The cinema of Pat Collins is defined by thoughtfulness and calm. Whether making a documentary or a narrative feature, consideration goes into every frame’s meaning, and each scene unfolds at its own unhurried pace. Collins’ oeuvre could be categorised as ‘slow’ cinema, but that tag has the potential to undermine what the films try to say. In Collins’ latest, That They May Face The Rising Sun, the slow pace doesn’t change the fact that people are busy, lives are being led, and emotions are being

Daaaaaali!: LFF Film Review

Daaaaaali! is sublimely nonsensical fun, not at all to be taken seriously, yet with some clever commentary at play too.

At this year’s autumn film festivals, first Venice and now London, biopics of all shapes and sizes showed that this often-predictable genre is capable of taking risks and unleashing surprises. While the likes of Ferrari and Priscilla play things safe, you’ll also find the likes of the hilarious Hit Man or the deeply felt Ryuichi Sakamoto | Opus to challenge expectations. Eve

The Eternal Memory: LFF Film Review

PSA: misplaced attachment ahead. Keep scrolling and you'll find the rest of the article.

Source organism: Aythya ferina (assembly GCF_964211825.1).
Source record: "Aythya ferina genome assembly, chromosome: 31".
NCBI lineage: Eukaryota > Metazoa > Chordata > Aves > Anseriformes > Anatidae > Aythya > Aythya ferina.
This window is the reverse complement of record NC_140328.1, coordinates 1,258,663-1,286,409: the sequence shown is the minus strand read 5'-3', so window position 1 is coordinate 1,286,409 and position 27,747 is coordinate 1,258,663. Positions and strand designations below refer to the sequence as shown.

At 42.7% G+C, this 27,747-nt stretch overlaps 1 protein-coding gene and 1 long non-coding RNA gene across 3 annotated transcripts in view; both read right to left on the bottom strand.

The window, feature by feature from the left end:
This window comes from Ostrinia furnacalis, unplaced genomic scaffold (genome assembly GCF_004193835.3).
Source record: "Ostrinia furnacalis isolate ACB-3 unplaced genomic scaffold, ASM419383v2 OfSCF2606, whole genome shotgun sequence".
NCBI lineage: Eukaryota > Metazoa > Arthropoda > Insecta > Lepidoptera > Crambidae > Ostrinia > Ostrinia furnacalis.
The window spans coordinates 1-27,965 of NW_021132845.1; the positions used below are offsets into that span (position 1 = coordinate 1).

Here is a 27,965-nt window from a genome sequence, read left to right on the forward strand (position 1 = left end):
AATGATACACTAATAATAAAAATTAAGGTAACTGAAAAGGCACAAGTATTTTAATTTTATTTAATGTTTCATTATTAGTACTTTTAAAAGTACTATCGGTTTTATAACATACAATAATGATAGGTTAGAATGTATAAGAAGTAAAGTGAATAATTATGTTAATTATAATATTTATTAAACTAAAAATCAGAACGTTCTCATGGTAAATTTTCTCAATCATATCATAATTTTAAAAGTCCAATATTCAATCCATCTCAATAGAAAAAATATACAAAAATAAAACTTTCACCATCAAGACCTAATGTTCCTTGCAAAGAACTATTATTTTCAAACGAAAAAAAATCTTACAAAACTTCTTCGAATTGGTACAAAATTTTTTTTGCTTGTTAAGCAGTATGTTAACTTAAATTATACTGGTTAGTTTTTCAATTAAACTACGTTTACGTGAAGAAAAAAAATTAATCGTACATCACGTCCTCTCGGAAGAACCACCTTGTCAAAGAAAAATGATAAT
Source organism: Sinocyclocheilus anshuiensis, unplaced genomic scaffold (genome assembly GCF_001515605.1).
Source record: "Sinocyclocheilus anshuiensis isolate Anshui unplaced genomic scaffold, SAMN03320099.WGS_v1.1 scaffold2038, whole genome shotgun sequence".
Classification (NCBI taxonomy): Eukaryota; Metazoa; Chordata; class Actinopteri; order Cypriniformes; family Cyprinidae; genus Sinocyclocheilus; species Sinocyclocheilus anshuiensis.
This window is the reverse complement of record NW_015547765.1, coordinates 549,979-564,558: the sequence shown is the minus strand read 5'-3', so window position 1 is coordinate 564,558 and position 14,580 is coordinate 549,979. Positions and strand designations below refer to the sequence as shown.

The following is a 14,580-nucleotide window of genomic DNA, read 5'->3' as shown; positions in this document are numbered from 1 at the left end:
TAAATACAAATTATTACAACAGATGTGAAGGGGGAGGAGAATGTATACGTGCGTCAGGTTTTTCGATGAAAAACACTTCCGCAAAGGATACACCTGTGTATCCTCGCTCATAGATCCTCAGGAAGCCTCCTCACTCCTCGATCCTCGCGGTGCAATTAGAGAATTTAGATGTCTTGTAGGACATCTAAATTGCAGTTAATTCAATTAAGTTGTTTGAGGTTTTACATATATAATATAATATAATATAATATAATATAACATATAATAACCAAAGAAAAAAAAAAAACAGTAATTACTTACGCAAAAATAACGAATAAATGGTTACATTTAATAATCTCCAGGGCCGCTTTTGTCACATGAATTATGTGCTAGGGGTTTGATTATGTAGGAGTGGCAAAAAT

The Eternal Memory is a moving portrait of the pain of Alzheimer’s Disease, but it desperately needed more context and depth.

Early on in The Eternal Memory (La Memoria Infinita), its subject, former journalist and writer Augusto Góngora, asks the eternal question: “What are we doing here?” It’s a question none of us can answer, but the answer is particularly elusive for Augusto, as he is slowly succumbing to the ravages of Alzheimer’s disease. The pain of the illness lies in watching a perso

Baltimore (2023): LFF Film Review

Try as the cast might, Joe Lawlor and Christine Molloy‘s film Baltimore fails to get under the skin of a determined firebrand.

In their 2022 film essay The Future Tense, husband and wife filmmaking duo Joe Lawlor and Christine Molloy took stock; of themselves, their careers, their country. Though London-based, the pair retain a distinctly Irish point of view in their films, either setting them in Ireland, or at least featuring characters from the diaspora. One of the throughlines of The Futur